Archive for the ‘Thomas Greatorex’ Tag

Feast of Henry Wellington Greatorex (September 17)   Leave a comment

Above:  Greatorex’s Gloria Patri

Scanned by Kenneth Randolph Taylor from The Methodist Hymnal (1935)

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HENRY WELLINGTON GREATOREX (DECEMBER 24, 1813-SEPTEMBER 18, 1858)

Anglican and Episcopal Organist, Choirmaster, and Hymnodist

Henry Wellington Greatorex comes to this, A Great Cloud of Witnesses:  An Ecumenical Calendar of Saints’ Days and Holy Days, via The Methodist Hymnal (1935), The Hymnal (1941), and The Methodist Hymnal (1966).  My main sources for this post are the companion volumes for those hymnals.

Henry, born in Burton-on-Trent, Staffordshire, England, on December 24, 1813, came from an illustrious family of church musicians.  Our saint’s grandfather, Anthony Greatorex, was the organist at Burton-on-Trent, as well as the composer of the hymn tune BURTON.  Our saint’s father, Thomas Greatorex, was the organist at Carlisle Cathedral.  In 1819. Thomas became the organist at Westminster Abbey.  He also composed hymn tunes (including TOTTENTAM), chants, and other church music.  Furthermore, Thomas was a conductor.   When he died, he was destined for a burial inside Westminster Abbey.  Henry, born in Burton-in-Trent, site of the family’s country home, grew up there and in London.  He also received a fine education, especially in church music.

Above:  Center Church, Hartford, Connecticut

Image Source = Google Earth

Henry moved to the United States in 1839.  He had accepted an invitation to become the organist at Center Church (the First Church of Christ), Hartford, Connecticut.  Our saint, who enjoyed living in Hartford, served as the organist of Center Church for about two years.  After leaving Hartford and staying away briefly, he moved to West Hartford and became the organist at St. John’s Episcopal Church, recently founded.  

Above:  St. Paul’s Chapel of Trinity Church, Wall Street, New York, New York

Image Source = Google Earth

In 1846, Henry transferred to St. Paul’s Chapel of Trinity Church, Wall Street, New York, New York, to work as the organist.  After leaving St. Paul’s Chapel, our saint served as the organist-choirmaster of Calvary Episcopal Church, New York, New York.  Then he relocated to Charleston, South Carolina, in 1853, to serve as an Episcopal Church organist.  He died of yellow fever on September 18, 1858.  He was 44 years old.

Our saint married twice.  He married Frances (Samantha) Filley, of Windsor, Connecticut, while he worked in Hartford.  Their son, Frank Henry Greatorex, born in New York, New York, had a fine singing voice, as did his father.  Frank eventually settled in St. Augustine, Florida.  Frank never knew his mother, who died shortly after his death.  Henry married Eliza Pratt, a native of Ireland, as well as a Methodist preacher’s kid, in 1849.  Eliza was a capable and world-famous sketch artist.  She and our saint had three children–one son and two daughters.  The daughters became activists, too.  Eliza also had a fine contralto voice.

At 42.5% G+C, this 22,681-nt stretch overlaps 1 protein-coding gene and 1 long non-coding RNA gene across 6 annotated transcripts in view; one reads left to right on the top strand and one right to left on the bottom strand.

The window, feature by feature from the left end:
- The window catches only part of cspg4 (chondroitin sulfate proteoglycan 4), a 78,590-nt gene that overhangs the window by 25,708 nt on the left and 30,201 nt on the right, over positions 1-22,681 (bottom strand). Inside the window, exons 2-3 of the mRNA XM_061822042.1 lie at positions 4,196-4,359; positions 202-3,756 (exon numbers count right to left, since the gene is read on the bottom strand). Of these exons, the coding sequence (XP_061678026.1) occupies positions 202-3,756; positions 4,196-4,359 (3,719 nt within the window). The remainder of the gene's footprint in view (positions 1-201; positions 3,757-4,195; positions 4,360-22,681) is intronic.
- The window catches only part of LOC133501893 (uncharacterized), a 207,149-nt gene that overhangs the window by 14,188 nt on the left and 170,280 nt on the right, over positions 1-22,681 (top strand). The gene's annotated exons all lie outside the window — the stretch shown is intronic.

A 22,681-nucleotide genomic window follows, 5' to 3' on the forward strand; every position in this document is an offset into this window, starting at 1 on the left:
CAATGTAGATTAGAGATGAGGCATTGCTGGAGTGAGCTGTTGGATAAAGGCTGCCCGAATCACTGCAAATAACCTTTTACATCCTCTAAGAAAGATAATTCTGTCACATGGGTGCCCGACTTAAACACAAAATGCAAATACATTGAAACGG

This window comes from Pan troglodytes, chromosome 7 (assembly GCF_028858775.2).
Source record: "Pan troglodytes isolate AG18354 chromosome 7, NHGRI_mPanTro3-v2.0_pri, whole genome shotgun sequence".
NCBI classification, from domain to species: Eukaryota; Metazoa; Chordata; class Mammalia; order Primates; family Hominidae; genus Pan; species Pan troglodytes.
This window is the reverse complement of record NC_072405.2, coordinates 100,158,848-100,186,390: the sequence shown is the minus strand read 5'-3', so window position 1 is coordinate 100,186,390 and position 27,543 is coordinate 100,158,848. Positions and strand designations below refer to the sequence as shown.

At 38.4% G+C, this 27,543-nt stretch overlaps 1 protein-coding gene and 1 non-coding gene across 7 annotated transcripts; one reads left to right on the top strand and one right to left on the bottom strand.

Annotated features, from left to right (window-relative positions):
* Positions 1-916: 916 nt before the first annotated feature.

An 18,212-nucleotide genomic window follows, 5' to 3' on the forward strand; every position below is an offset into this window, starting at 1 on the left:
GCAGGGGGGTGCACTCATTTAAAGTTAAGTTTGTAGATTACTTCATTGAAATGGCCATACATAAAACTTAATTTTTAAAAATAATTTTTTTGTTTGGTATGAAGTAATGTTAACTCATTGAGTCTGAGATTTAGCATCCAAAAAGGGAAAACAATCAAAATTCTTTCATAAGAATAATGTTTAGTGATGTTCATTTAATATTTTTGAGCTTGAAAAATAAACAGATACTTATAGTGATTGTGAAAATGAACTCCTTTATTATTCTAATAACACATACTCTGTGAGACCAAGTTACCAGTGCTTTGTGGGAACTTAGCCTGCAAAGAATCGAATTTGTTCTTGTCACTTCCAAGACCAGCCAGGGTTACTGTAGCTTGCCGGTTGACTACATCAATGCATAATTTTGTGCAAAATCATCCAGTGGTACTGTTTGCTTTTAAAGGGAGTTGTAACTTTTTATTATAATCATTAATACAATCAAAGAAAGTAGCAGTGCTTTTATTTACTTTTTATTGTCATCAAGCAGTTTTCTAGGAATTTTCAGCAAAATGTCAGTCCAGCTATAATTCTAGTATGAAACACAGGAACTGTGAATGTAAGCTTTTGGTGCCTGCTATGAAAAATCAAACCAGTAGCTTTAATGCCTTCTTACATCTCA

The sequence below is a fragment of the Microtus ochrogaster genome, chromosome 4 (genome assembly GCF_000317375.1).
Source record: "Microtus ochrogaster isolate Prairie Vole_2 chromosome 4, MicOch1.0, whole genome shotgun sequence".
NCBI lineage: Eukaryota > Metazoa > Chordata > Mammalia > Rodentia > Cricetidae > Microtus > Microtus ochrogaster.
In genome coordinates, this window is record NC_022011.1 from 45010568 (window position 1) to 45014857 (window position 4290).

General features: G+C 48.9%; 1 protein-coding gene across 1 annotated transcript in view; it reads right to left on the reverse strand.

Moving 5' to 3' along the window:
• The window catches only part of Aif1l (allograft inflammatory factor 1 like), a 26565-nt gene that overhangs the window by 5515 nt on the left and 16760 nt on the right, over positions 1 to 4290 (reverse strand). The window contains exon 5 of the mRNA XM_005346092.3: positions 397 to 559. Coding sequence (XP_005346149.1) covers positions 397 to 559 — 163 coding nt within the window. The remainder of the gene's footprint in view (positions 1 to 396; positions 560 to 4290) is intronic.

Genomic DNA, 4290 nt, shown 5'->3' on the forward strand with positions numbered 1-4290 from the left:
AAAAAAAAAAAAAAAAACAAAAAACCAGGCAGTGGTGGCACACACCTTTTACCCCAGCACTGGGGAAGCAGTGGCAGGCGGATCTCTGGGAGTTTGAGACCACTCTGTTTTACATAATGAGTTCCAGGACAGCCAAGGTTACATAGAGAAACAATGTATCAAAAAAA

In 1851, Henry published A Collection of Psalm and Hymn Tunes, Chants, Anthems, and Sentences for the Use of the Protestant Episcopal Church in America, and For Congregations of Other Denominations, as Well as for Societies and Schools.  This volume included an arrangement of the hymn tune SEYMOUR, as well as his original hymn tune MANOAH.  The Collection also included an arrangement of the Gloria Patri.  In all, thirty-seven compositions and arrangements in the Collection bore the initials “H. W. G.”

Robert Guy McCutchan (1877-1958), who valued good church music, held our saint’s Collection in high esteem.  McCutchan wrote:

This book passed through many editions and generally had a wholesome effect on church music, especially in the larger cities.

Our Hymnody:  A Manual of The Methodist Hymnal (1937), 396

Henry’s death left Eliza a widow.  She died in Paris, France, on February 9, 1897.  She was 87 years old.

Our saint’s high standard in church music and indicated his reverence.  It was a standard many church musicians would still do well to emulate.  In the Preface to the Collection, Henry wrote:

The Editor of this work trusts that the following pages will be found generally useful in the service of the church.  His aim has been to furnish good music, rather than light, frivolous melody–to restore, as nearly as practicable, the old standard tunes and chants to their original harmonies, while, in the selection of the new, he has endeavored to avoid vulgarity, or straining after effect.

–Quoted in Our Hymnody (1937), 396

KENNETH RANDOLPH TAYLOR

MARCH 24, 2021 COMMON ERA

THE FEAST OF OSCAR ROMERO, ROMAN CATHOLIC ARCHBISHOP OF SAN SALVADOR; AND THE MARTYRS OF EL SALVADOR, 1980-1992

THE FEAST OF SAINT DIDACUS JOSEPH OF CADIZ, CAPUCHIN FRIAR

THE FEAST OF PAUL COURTIER, APOSTLE OF CHRISTIAN UNITY

THE FEAST OF THOMAS ATTWOOD, “FATHER OF MODERN CHURCH MUSIC”

THE FEAST OF WILLIAM LEDDRA, BRITISH QUAKER MARTYR IN BOSTON, MASSACHUSETTS BAY COLONY, 1661

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Holy God, whose majesty surpasses all human definitions and capacity to grasp,

thank you for those (especially Henry Wellington Greatorex)

who have nurtured and encouraged the reverent worship of you.

May their work inspire us to worship you in knowledge, truth, and beauty.

In the Name of the Father, and of the Son, and of the Holy Spirit.  Amen.

1 Chronicles 25:1-8

Psalm 145

Revelation 15:1-4

John 4:19-26

KENNETH RANDOLPH TAYLOR

NOVEMBER 27, 2012 COMMON ERA

THE FEAST OF SAINT JAMES INTERCISUS, ROMAN CATHOLIC MARTYR

THE FEAST OF HENRY SLOANE COFFIN, U.S. PRESBYTERIAN THEOLOGIAN

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